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Dodgers start fundraiser to fight cancer

July 31, 2007|Bill Plaschke | Times Staff Writer

He was covered in tubes and missing his hair, yet Christopher Jensen was strong enough to stretch his smile into the embrace of Frank McCourt, and the Dodgers owner smiled back.

"You're my first real friend in Los Angeles," McCourt told the dying 15-year-old cancer patient three years ago when they met at Childrens Hospital.

They remained friends, with McCourt quietly visiting Jensen on several occasions, playing host to him at Dodger Stadium, exchanging jokes and gossip and hope.

When Jensen died in the spring of 2006 at 17, McCourt attended Jensen's memorial service.

Today at Dodger Stadium, McCourt will honor all those who must fight Jensen's fight, announcing the largest charitable campaign by a pro sports team in the city's history.

Think Cure will debut as the Dodgers' first official charity, charged with raising funds for cancer research at partners City of Hope and Childrens Hospital Los Angeles.

At an afternoon news conference in the stadium club, in direct contrast to the cynicism swirling around Barry Bonds' home run chase below, the Dodgers will launch a charity they hope will eventually consume a city in the manner of the Boston Red Sox's celebrated Jimmy Fund.

"We could win seven world championships, and Think Cure has the chance to be bigger than all of them combined," McCourt said.

"This is not about me or the Dodgers, it's about the community."

Dodgers fan will notice the push immediately, from signs on the outfield wall to television announcements by Vin Scully to a redecoration of the hills beyond the outfield parking lot, where the giant "Think Blue" is temporarily being changed to "Think Cure."

"Just as the community owns the Dodgers, we want the community to own this charity," McCourt said.

Even casual sports fans associate the Red Sox with the Jimmy Fund, whose sign is a familiar part of the Fenway Park background, and which has raised about $500 million in its 59 years in New England.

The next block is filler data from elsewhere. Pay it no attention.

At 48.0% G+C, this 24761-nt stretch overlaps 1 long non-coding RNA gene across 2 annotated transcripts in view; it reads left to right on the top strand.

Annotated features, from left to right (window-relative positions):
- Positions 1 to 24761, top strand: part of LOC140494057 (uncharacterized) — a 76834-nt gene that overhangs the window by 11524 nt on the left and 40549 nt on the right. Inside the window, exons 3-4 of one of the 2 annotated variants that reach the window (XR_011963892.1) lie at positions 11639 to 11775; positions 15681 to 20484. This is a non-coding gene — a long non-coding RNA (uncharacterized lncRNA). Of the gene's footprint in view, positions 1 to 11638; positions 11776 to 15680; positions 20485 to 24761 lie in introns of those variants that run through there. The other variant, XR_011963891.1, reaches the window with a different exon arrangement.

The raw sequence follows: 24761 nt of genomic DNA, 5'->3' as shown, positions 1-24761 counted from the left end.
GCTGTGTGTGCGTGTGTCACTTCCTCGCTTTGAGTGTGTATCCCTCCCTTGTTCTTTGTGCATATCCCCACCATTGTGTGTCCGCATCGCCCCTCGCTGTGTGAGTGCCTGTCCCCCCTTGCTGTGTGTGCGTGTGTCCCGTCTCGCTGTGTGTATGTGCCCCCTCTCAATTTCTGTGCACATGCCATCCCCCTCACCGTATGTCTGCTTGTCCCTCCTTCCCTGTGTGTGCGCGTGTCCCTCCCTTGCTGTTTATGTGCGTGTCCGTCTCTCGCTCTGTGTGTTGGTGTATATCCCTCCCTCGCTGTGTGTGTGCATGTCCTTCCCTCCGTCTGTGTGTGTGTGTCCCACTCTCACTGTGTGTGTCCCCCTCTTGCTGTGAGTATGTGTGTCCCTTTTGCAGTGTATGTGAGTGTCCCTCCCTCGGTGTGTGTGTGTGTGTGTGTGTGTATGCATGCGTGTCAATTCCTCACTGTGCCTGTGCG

McCourt, whose grandfather helped start that fund, hopes to duplicate that here.

"Cancer is a family disease, and baseball is a family sport, so the connection is natural," said Stephen Forman, an oncologist at City of Hope. "The Dodgers brand name has a way of unifying Southern California in a way that can benefit the entire country."

Reed Jensen, father of Christopher, said he was not surprised that McCourt has broadened his scope.

"There is no way to express our thanks for what he did for our son," said Jensen, an Ojai postal worker. "All through their friendship, Mr. McCourt kept saying that Christopher gave him so much more."

McCourt owns the original Jimmy Fund ceramic baseball bank. He said he has always wanted to copy that effort, but needed to establish credibility here first.

"I always thought the Jimmy Fund was possible here, it just had to be the right time," McCourt said. "With the size and wealth of this marketplace, it can be off the charts."

Former Dodgers will be working booths today to accept initial donations for Think Cure, with the first $1 million of donations to be matched by the McCourt family.

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